Wednesday, Jan 31, 2024
The Jimmy Carter Presidential Library
441 John Lewis Freedom Parkway, NE
Atlanta, Georgia 30307
In the tradition of "The Immortal Life of Henrietta Lacks," a page-turning 93-year history of Crownsville Hospital, one of the nation's last segregated asylums, that New York Times bestselling author Clint Smith describes as "a book that left me breathless."
The Jimmy Carter Presidential Library and A Cappella Books welcome Peabody and two-time Emmy award-winning journalist Antonia Hylton to discuss her new book, "Madness: Race and Insanity in a Jim Crow Asylum." The author will appear in conversation with Atlanta-based correspondent for NBC News, Blayne Alexander.
This event is free and open to the public. Copies of the book will be available for purchase at the venue. Masks are optional.
About the Book
On a cold day in March of 1911, officials marched twelve Black men into the heart of a forest in Maryland. Under the supervision of a doctor, the men were forced to clear the land, pour cement, lay bricks, and harvest tobacco. When construction finished, they became the first twelve patients of the state's Hospital for the Negro Insane. For centuries, Black patients have been absent from our history books. "Madness" transports readers behind the brick walls of a Jim Crow asylum.
In "Madness," Peabody and Emmy award-winning journalist Antonia Hylton tells the 93-year-old history of Crownsville Hospital, one of the last segregated asylums with surviving records and a campus that still stands to this day in Anne Arundel County, Maryland. She blends the intimate tales of patients and employees whose lives were shaped by Crownsville with a decade-worth of investigative research and archival documents. "Madness" chronicles the stories of Black families whose mental health suffered as they tried, and sometimes failed, to find safety and dignity. Hylton also grapples with her own family's experiences with mental illness, and the secrecy and shame that it reproduced for generations.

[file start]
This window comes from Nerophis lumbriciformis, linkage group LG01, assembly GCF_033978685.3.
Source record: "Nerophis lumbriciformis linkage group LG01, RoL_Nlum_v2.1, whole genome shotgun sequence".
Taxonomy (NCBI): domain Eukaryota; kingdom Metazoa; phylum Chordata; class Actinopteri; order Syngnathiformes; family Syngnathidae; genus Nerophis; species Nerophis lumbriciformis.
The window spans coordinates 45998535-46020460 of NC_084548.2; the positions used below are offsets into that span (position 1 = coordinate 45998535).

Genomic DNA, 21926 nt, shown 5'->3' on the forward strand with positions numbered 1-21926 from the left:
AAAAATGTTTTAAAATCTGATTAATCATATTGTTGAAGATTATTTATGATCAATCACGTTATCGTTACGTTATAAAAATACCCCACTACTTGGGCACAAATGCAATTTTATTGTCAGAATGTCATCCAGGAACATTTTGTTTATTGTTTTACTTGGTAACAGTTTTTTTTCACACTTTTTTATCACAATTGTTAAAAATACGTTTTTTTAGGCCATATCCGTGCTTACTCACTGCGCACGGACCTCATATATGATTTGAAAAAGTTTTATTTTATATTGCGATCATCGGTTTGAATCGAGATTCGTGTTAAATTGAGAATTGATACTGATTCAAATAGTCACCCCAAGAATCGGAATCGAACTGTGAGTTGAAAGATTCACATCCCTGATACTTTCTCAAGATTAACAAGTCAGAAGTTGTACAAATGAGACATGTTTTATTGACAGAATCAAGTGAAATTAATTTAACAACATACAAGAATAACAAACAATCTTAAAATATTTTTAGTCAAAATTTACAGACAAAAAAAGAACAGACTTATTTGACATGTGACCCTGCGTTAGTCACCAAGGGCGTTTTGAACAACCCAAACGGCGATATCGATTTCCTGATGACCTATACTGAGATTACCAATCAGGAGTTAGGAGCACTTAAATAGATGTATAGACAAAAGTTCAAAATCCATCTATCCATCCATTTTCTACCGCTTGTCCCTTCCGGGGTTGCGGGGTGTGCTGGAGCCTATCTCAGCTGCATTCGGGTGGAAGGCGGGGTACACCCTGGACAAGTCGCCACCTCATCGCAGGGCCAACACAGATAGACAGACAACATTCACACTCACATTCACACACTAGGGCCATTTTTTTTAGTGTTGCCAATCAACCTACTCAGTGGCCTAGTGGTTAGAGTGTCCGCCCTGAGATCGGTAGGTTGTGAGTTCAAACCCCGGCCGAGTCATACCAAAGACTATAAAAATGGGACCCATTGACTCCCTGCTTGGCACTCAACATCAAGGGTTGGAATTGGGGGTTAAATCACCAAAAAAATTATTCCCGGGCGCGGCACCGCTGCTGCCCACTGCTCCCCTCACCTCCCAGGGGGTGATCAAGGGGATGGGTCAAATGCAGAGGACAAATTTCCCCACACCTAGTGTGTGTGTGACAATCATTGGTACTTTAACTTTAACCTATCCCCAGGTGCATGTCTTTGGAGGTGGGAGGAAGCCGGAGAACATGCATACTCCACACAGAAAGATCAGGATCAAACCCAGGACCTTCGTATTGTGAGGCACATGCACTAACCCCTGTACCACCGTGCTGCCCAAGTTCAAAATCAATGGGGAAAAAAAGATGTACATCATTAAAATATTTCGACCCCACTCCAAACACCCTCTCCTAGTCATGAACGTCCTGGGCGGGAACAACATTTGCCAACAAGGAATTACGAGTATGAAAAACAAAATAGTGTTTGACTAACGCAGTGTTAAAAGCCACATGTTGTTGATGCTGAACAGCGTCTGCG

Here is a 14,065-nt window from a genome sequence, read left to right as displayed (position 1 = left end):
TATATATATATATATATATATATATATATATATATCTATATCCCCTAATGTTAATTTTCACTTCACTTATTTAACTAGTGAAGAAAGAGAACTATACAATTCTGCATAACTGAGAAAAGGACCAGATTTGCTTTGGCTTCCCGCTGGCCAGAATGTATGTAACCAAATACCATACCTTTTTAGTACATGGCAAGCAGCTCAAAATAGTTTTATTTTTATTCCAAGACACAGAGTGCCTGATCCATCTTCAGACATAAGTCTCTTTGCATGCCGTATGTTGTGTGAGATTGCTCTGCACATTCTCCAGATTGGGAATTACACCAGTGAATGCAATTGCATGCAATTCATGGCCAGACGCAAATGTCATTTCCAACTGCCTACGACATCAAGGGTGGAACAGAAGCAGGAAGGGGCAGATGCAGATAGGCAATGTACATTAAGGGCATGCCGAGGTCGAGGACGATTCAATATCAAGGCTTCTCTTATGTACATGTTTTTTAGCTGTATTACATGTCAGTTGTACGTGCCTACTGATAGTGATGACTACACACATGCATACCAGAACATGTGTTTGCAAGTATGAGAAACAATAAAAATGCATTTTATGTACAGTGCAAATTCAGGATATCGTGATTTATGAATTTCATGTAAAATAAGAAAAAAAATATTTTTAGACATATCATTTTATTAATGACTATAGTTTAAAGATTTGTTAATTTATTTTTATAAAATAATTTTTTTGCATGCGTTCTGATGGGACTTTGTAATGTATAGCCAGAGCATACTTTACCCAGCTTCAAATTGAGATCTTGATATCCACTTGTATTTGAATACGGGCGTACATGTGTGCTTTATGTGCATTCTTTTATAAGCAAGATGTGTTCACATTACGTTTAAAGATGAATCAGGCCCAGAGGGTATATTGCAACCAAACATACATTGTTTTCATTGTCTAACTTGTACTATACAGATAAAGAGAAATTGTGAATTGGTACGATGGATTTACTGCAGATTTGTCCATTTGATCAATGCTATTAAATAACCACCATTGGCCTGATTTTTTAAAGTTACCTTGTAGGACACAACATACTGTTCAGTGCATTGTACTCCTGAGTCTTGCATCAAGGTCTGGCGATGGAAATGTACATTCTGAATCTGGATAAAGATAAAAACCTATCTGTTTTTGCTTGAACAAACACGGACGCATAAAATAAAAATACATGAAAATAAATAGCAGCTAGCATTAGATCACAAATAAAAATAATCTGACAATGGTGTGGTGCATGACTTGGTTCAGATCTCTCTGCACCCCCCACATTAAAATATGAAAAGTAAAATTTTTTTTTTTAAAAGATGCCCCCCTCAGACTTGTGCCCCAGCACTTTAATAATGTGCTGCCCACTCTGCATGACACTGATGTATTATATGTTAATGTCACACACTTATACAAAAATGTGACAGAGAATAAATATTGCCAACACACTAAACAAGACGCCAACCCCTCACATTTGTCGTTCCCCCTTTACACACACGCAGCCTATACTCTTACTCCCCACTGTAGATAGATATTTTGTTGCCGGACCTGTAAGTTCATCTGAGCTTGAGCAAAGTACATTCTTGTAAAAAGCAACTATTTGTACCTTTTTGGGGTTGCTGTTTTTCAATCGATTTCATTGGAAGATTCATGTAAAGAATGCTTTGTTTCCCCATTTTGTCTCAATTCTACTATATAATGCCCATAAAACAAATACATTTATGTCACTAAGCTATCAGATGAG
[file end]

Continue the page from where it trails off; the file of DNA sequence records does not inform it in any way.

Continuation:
As Crownsville Hospital grew from an antebellum-style work camp to a tiny city sitting on 1,500 acres, the institution became a microcosm of America's evolving battles over slavery, racial integration, and civil rights. During its peak years, the hospital's wards were overflowing with almost 2,700 patients. By the end of the 20th century, the asylum faded from view as prisons and jails became America's new focus.
In "Madness," Hylton traces the legacy of slavery to the treatment of Black people's bodies and minds in our current mental healthcare system. It is a captivating and heartbreaking meditation on how America decides who is sick or criminal, and who is worthy of our care or irredeemable.
About the Author
Antonia Hylton is a Peabody and Emmy-award-winning journalist at NBC News reporting on politics and civil rights, and the co-host of the hit podcast Southlake and Grapevine. She graduated magna cum laude from Harvard University, where she received prizes for her investigative research on race, mass incarceration, and the history of psychiatry. She lives in Brooklyn.
About the Conversation Partner
Blayne Alexander is an Atlanta-based correspondent for NBC News, where she reports for "NBC Nightly News with Lester Holt," "The Today Show" and MSNBC.
A four-time Emmy Award nominee, Blayne has led the network's coverage of some of the biggest stories in recent history, including the 2020 and 2022 elections in Georgia, the COVID-19 pandemic, nationwide protests around racial injustice and, most recently, the Fulton County investigation and indictment of former President Trump, a beat on which she has landed several exclusive interviews.
While Blayne's stories have taken her around the world – including assignments in Singapore, Australia, Wimbledon, and the 2016 Olympics in Rio de Janeiro – much of her reporting focuses on race and politics in the US.
Blayne began her career in Augusta, Georgia, before moving to Atlanta as a reporter and anchor for NBC affiliate WXIA-TV. She later spent time as a Washington correspondent for NBC News Channel. Her work has been honored by the Gracie Awards and Atlanta Press Club, among others.
A proud Oklahoma City native, Blayne is graduate of Duke University and a member of Delta Sigma Theta Sorority and National Association of Black Journalists. She and her husband, James Bailey, live in Atlanta with the joy of their lives - their daughter, Sage Milan Bailey.